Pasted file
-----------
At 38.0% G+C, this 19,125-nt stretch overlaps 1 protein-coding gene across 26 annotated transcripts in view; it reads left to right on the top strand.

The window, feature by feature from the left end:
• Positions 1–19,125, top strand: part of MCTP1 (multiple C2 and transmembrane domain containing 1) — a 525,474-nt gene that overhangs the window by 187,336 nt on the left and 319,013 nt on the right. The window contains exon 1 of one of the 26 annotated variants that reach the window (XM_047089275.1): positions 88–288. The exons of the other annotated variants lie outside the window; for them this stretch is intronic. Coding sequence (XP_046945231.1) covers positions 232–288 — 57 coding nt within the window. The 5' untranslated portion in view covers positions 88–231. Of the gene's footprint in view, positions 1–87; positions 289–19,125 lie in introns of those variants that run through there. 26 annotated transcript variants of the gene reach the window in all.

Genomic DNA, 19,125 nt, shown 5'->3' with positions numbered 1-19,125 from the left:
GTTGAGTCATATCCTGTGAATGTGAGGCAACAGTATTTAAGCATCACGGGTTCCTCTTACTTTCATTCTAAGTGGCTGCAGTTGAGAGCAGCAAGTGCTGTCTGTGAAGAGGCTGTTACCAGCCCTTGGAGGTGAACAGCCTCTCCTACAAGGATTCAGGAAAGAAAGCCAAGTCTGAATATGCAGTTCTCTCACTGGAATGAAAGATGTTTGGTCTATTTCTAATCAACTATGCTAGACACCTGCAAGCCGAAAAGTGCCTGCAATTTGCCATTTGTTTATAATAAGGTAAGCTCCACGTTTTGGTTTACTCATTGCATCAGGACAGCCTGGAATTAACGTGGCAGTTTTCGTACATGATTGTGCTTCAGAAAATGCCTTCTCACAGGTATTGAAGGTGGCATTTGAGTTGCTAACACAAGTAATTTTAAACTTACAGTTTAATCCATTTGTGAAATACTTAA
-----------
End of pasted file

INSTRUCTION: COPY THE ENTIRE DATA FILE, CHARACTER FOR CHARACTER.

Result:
At 38.0% G+C, this 19,125-nt stretch overlaps 1 protein-coding gene across 26 annotated transcripts in view; it reads left to right on the top strand.

The window, feature by feature from the left end:
• Positions 1–19,125, top strand: part of MCTP1 (multiple C2 and transmembrane domain containing 1) — a 525,474-nt gene that overhangs the window by 187,336 nt on the left and 319,013 nt on the right. The window contains exon 1 of one of the 26 annotated variants that reach the window (XM_047089275.1): positions 88–288. The exons of the other annotated variants lie outside the window; for them this stretch is intronic. Coding sequence (XP_046945231.1) covers positions 232–288 — 57 coding nt within the window. The 5' untranslated portion in view covers positions 88–231. Of the gene's footprint in view, positions 1–87; positions 289–19,125 lie in introns of those variants that run through there. 26 annotated transcript variants of the gene reach the window in all.

Genomic DNA, 19,125 nt, shown 5'->3' with positions numbered 1-19,125 from the left:
GTTGAGTCATATCCTGTGAATGTGAGGCAACAGTATTTAAGCATCACGGGTTCCTCTTACTTTCATTCTAAGTGGCTGCAGTTGAGAGCAGCAAGTGCTGTCTGTGAAGAGGCTGTTACCAGCCCTTGGAGGTGAACAGCCTCTCCTACAAGGATTCAGGAAAGAAAGCCAAGTCTGAATATGCAGTTCTCTCACTGGAATGAAAGATGTTTGGTCTATTTCTAATCAACTATGCTAGACACCTGCAAGCCGAAAAGTGCCTGCAATTTGCCATTTGTTTATAATAAGGTAAGCTCCACGTTTTGGTTTACTCATTGCATCAGGACAGCCTGGAATTAACGTGGCAGTTTTCGTACATGATTGTGCTTCAGAAAATGCCTTCTCACAGGTATTGAAGGTGGCATTTGAGTTGCTAACACAAGTAATTTTAAACTTACAGTTTAATCCATTTGTGAAATACTTAA